Grace, town fight over illness claims

Md.-based chemical company is at odds with Montanans who say the local mine has cast a cloud of death over them


LIBBY, MONT. — LIBBY, Mont.-- --Lloyd Arlt was breathing hard when he reached his roadside mailbox 100 feet from his front door. Even though oxygen flowed from a tank strapped to his back, he was forced to pause, trying to catch his breath.

As he shuffled back to his mobile home, he pulled two envelopes from Health Network America from the mail. One letter was addressed to his wife, the other to him.

"I got halfway down the first page and broke out laughing," said Arlt, a 79-year-old former heavy equipment operator. "Here's this letter from the insurance company for W.R. Grace who poisoned the countryside with asbestos telling me that I'm cured. Since 2000, doctors have run test after test and told me that the lining of my lungs is crusted with asbestos and was getting worse."

The letter to Marjorie, his wife of 58 years, also declared her free of asbestos-caused disease. Similar letters went to 178 others who had worked or lived in and around Libby and been exposed to asbestos fibers from vermiculite ore mined by Grace, an international chemical company based in Columbia. Like the Arlts, they had been diagnosed as ill and eligible for the health care that Grace promised residents of this mountain valley.

In a dispute over the validity of the victims' medical diagnoses, physicians hired by Grace's insurer, HNA, are challenging the findings of Libby physicians, national pulmonary specialists and federal public health experts. In the past two months, more than a quarter of the 700 people covered by the HNA plan have gotten what some residents call "miracle letters" saying they show no signs of asbestos disease. The rest of the victims covered by the plan got letters affirming their diagnoses.

Those who were declared disease-free were told their X-rays had been reviewed by one or more radiologists working for the insurer. "In your case, none of the peer reviewers was able to identify an asbestos-related disease or condition," the letter said.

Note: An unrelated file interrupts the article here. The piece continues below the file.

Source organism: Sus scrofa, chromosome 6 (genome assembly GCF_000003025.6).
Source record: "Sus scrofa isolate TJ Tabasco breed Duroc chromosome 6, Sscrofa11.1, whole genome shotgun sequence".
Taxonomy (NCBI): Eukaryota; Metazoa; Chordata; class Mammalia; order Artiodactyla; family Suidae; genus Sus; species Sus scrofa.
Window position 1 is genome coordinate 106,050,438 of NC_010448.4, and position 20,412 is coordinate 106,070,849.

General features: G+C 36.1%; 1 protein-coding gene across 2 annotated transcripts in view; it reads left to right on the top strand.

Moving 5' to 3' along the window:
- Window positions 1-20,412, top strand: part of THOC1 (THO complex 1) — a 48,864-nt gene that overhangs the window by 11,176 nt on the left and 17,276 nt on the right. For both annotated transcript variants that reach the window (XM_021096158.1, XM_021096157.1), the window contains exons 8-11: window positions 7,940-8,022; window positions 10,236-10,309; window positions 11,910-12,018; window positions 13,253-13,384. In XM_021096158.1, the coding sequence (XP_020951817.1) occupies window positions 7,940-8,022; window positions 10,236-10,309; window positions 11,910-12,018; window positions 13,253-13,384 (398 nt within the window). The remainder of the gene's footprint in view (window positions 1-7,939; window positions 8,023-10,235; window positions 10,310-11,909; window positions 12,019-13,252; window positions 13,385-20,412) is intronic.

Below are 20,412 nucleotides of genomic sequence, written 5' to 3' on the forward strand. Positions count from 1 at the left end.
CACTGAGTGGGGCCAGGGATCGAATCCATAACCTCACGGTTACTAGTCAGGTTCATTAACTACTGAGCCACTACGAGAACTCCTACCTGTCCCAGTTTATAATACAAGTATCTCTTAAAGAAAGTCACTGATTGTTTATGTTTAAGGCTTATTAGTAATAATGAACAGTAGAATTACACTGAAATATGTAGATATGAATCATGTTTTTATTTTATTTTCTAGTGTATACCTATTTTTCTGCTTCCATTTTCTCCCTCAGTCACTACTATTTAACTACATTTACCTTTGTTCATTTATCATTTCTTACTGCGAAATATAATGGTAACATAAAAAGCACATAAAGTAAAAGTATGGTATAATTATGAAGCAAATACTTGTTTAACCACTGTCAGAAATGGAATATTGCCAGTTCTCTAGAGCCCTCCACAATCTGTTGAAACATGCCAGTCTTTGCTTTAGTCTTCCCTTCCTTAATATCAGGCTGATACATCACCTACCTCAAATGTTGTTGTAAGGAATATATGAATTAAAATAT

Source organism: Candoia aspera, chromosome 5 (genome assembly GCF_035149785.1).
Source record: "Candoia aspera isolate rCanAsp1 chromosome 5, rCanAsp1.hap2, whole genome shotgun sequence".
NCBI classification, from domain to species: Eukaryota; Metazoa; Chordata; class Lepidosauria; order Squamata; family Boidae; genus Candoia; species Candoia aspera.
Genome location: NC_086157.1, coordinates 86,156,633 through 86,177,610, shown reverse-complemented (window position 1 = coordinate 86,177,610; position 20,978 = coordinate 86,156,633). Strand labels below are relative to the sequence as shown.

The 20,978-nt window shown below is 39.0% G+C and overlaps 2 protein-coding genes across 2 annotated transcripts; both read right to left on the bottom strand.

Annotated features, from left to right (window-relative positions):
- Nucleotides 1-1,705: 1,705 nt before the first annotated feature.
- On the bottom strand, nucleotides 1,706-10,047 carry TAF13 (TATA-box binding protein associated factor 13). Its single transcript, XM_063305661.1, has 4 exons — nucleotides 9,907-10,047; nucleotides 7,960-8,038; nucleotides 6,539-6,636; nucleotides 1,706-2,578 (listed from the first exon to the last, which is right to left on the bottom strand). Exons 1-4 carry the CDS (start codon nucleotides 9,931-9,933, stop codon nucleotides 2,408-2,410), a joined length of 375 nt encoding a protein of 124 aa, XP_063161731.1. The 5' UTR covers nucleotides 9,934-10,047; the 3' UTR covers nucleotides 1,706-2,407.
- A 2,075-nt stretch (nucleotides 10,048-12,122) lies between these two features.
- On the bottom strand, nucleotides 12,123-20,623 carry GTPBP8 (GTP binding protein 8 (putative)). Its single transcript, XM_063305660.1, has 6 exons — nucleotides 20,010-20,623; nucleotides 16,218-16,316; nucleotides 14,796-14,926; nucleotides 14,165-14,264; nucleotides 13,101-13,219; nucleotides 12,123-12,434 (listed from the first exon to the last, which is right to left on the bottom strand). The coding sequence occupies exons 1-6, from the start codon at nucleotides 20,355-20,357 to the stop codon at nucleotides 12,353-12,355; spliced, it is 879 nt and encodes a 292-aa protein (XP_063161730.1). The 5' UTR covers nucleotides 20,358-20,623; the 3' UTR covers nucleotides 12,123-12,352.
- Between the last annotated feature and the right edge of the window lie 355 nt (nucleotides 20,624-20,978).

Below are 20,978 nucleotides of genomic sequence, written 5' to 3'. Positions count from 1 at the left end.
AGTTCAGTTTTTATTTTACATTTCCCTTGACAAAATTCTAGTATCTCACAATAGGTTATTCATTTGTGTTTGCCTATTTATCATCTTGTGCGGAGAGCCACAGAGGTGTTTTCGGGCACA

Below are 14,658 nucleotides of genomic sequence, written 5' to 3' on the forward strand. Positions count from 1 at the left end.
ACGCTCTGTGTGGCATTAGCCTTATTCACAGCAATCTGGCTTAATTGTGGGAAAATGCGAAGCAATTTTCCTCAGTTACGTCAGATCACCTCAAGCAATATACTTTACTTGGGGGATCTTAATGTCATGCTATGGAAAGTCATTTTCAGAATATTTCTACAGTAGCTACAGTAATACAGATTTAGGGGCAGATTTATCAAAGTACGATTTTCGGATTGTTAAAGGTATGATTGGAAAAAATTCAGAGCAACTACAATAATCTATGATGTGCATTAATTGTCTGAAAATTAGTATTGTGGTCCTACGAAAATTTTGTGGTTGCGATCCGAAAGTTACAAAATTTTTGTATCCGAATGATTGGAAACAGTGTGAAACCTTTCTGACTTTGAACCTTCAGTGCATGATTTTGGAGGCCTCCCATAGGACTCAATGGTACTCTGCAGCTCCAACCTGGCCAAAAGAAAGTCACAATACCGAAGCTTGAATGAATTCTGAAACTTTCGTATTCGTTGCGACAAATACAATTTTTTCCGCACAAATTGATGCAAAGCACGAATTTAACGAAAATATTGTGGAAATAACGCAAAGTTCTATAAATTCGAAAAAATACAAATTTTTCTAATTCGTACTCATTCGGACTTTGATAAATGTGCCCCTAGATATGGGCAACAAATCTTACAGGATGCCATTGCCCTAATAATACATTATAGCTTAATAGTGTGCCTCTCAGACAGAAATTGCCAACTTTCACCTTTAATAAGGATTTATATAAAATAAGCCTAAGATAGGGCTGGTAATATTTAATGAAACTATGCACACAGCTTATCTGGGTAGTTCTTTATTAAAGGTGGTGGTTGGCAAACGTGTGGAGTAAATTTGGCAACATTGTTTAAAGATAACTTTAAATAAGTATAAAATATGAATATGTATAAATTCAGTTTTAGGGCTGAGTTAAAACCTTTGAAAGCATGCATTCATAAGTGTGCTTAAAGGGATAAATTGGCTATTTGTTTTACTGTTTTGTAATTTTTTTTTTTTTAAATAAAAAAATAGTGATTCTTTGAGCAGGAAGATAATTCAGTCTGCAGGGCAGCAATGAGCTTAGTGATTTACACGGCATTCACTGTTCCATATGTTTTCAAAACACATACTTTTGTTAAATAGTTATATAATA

"Now Grace is performing miracles, curing people with simple letters that say they are free of disease," said Gayla Benefield, whose husband, David, and a nephew received letters saying they are disease-free. Her letter agreed she has asbestos disease. In her extended family, 42 people have died from asbestos disease, are sick from it or are at risk, she says.

The dispute marks the latest development in a toxic episode that goes back decades. Grace's mine, once Libby's largest employer, closed in 1990. Nine years later, the Seattle Post-Intelligencer documented that the mine and its dusty ore-sorting plant had released hundreds of tons of asbestos into the air, and that Grace and the government knew the danger but did nothing. Within weeks, Paul Norris, at the time Grace's chief executive officer, promised free medical care to "anyone in Libby, who after receiving an independent screening, is diagnosed with asbestos-related disease."

Grace filed for bankruptcy protection in 2001. It did so, according to Norris, now Grace's chairman, because it was the only way to protect itself from tens of thousands of lawsuits claiming death or illness from exposure to asbestos in Grace products or from its facilities.

Last February, the Justice Department indicted Grace and seven current or former executives and managers on federal criminal charges that they knowingly endangered the public and Libby mine workers through exposure to asbestos and concealed the information. If found guilty, Grace could be fined up to $280 million and individuals could face prison terms of up to 60 years.

In June, New Jersey's attorney general filed civil charges against Grace and two executives for allegedly concealing asbestos contamination at its former vermiculite processing plant in Trenton.

Class action suits have been filed against Grace and the Canadian government over illnesses and deaths reportedly connected with exposure to Grace's Zonolite insulation in homes built by the Canadian government and others. Grace's bankruptcy does not protect it in Canada. The same dangerous insulation is estimated by U.S. agencies to be present in up to 35 million U.S. homes and businesses.

Grace spokesmen declined requests for comment but previously said the company "categorically denies any criminal wrongdoing." Grace referred questions about the "no disease found" letters to its insurer.

Dr. Jay Flynn, medical director of New Jersey-based HNA, said no one in Libby has been dropped from coverage. "As our letters indicated, those members who do not have a finding on chest X-ray or chest CT scan of previous asbestos exposure will continue as members of the plan," he said by e-mail. He also noted that recipients of the letter were told they could submit a more recent X-ray or have a new one taken that would be covered by the plan.

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